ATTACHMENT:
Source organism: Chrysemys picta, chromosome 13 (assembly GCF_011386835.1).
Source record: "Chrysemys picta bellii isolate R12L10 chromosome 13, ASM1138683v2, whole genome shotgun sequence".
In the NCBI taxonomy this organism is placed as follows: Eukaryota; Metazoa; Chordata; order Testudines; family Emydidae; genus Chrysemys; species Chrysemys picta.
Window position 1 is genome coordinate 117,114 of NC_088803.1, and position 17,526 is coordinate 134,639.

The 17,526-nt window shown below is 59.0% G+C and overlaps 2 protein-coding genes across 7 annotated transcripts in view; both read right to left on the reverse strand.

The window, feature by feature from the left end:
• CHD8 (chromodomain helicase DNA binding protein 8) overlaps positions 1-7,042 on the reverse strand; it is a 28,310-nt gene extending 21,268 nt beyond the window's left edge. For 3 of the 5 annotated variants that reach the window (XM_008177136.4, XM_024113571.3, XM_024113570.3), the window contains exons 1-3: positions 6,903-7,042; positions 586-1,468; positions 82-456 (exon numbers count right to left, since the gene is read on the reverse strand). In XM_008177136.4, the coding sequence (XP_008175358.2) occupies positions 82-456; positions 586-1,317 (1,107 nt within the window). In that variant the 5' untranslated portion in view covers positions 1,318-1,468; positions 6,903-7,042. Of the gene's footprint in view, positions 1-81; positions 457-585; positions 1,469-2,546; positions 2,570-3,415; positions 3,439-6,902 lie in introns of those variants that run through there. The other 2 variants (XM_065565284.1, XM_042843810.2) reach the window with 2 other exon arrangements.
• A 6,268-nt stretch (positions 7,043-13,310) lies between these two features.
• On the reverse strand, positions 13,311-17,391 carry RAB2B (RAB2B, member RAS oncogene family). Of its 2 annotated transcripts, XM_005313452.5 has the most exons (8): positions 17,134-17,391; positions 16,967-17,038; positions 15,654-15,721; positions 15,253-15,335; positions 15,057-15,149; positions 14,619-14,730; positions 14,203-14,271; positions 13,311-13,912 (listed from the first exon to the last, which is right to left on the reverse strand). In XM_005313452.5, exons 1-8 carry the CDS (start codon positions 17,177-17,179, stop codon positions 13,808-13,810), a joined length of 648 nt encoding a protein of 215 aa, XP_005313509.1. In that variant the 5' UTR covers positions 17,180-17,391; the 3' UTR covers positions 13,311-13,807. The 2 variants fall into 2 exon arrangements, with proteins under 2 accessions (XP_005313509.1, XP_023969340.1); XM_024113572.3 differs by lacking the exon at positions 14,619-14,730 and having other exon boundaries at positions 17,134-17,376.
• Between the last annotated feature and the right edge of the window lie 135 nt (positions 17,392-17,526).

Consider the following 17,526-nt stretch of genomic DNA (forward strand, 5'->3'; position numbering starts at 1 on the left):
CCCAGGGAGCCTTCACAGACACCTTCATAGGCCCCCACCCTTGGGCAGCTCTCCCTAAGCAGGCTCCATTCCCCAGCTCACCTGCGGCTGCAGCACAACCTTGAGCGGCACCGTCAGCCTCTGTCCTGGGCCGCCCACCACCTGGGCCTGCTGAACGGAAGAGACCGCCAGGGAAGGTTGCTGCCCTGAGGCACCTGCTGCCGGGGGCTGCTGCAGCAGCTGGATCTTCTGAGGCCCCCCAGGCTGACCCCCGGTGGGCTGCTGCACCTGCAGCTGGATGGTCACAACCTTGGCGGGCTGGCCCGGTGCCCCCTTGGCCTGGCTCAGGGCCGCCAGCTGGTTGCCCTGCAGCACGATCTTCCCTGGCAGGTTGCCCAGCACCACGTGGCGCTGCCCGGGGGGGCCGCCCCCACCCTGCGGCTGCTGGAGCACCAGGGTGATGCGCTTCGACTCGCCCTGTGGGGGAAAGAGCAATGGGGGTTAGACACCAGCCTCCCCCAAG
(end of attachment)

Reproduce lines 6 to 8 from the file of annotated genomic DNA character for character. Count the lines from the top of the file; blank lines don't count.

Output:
The window, feature by feature from the left end:
• CHD8 (chromodomain helicase DNA binding protein 8) overlaps positions 1-7,042 on the reverse strand; it is a 28,310-nt gene extending 21,268 nt beyond the window's left edge. For 3 of the 5 annotated variants that reach the window (XM_008177136.4, XM_024113571.3, XM_024113570.3), the window contains exons 1-3: positions 6,903-7,042; positions 586-1,468; positions 82-456 (exon numbers count right to left, since the gene is read on the reverse strand). In XM_008177136.4, the coding sequence (XP_008175358.2) occupies positions 82-456; positions 586-1,317 (1,107 nt within the window). In that variant the 5' untranslated portion in view covers positions 1,318-1,468; positions 6,903-7,042. Of the gene's footprint in view, positions 1-81; positions 457-585; positions 1,469-2,546; positions 2,570-3,415; positions 3,439-6,902 lie in introns of those variants that run through there. The other 2 variants (XM_065565284.1, XM_042843810.2) reach the window with 2 other exon arrangements.
• A 6,268-nt stretch (positions 7,043-13,310) lies between these two features.